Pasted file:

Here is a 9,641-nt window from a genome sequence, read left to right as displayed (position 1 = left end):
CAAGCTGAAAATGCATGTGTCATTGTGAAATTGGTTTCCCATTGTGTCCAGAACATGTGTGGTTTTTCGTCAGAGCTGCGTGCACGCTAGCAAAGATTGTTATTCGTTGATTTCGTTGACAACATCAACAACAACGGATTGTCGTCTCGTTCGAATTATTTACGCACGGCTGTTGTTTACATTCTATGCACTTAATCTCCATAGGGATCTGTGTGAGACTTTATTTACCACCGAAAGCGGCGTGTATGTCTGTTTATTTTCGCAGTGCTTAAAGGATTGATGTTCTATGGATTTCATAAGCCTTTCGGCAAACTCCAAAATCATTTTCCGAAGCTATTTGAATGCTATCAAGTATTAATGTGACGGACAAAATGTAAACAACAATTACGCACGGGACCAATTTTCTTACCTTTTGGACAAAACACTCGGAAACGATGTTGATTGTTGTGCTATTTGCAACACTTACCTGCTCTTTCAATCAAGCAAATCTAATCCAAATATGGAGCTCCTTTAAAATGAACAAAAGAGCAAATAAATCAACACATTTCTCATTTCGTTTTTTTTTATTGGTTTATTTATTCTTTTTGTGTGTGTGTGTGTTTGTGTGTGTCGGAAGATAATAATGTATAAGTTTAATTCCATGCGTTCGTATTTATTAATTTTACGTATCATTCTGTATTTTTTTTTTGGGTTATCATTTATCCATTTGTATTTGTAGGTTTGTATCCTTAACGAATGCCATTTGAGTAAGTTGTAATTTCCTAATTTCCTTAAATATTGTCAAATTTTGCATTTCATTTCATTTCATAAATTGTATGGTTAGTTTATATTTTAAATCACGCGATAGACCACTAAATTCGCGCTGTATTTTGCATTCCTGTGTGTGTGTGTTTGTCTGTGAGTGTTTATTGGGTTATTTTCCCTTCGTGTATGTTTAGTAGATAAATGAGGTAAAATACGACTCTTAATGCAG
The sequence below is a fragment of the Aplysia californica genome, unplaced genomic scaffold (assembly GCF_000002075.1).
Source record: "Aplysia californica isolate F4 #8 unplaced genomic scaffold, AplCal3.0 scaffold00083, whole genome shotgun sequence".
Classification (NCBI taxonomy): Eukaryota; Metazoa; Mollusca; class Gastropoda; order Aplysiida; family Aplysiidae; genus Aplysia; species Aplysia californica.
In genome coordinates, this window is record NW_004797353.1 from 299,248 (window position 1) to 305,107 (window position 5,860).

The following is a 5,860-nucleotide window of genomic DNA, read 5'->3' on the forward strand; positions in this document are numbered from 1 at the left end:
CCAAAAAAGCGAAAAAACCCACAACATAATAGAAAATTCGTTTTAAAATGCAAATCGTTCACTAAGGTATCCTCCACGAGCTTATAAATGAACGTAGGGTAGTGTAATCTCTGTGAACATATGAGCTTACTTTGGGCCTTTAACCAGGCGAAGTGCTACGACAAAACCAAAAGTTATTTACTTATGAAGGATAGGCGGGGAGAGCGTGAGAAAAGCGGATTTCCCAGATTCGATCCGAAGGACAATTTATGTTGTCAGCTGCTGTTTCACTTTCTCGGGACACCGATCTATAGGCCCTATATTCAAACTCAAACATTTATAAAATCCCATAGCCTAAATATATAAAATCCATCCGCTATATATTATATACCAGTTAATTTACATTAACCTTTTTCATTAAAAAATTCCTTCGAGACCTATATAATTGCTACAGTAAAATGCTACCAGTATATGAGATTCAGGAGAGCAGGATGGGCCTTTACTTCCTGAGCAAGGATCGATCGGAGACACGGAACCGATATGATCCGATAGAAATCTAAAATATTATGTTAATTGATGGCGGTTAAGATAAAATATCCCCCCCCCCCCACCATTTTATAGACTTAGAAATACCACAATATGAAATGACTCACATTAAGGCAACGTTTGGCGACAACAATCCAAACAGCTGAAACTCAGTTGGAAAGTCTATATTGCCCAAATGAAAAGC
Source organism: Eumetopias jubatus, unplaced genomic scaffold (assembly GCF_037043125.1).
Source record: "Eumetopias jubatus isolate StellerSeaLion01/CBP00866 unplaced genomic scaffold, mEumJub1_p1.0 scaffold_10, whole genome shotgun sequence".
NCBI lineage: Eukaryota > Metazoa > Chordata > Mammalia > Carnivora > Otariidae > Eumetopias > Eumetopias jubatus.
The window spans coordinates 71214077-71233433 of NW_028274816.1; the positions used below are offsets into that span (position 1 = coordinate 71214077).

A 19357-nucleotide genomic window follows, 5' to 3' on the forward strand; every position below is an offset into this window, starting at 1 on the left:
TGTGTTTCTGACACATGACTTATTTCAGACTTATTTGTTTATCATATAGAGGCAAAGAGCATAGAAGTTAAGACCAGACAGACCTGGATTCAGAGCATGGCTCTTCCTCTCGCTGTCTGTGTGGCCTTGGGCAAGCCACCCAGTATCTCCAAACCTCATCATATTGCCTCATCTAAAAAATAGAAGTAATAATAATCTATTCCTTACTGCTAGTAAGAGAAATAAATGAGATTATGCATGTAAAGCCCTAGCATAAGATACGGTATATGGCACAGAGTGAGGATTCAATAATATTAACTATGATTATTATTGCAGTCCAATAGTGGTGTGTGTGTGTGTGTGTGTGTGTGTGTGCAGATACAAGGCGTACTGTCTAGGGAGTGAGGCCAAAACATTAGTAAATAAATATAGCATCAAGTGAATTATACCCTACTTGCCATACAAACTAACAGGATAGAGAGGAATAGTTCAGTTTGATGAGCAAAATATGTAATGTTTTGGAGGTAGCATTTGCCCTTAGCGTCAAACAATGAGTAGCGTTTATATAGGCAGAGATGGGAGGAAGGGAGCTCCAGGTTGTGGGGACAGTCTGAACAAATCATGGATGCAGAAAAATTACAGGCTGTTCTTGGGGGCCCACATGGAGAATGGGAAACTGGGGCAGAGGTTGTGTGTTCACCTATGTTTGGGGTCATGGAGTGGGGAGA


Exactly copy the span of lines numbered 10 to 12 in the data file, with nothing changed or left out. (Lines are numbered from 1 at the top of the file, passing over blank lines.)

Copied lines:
Source record: "Eumetopias jubatus isolate StellerSeaLion01/CBP00866 unplaced genomic scaffold, mEumJub1_p1.0 scaffold_10, whole genome shotgun sequence".
NCBI lineage: Eukaryota > Metazoa > Chordata > Mammalia > Carnivora > Otariidae > Eumetopias > Eumetopias jubatus.
The window spans coordinates 71214077-71233433 of NW_028274816.1; the positions used below are offsets into that span (position 1 = coordinate 71214077).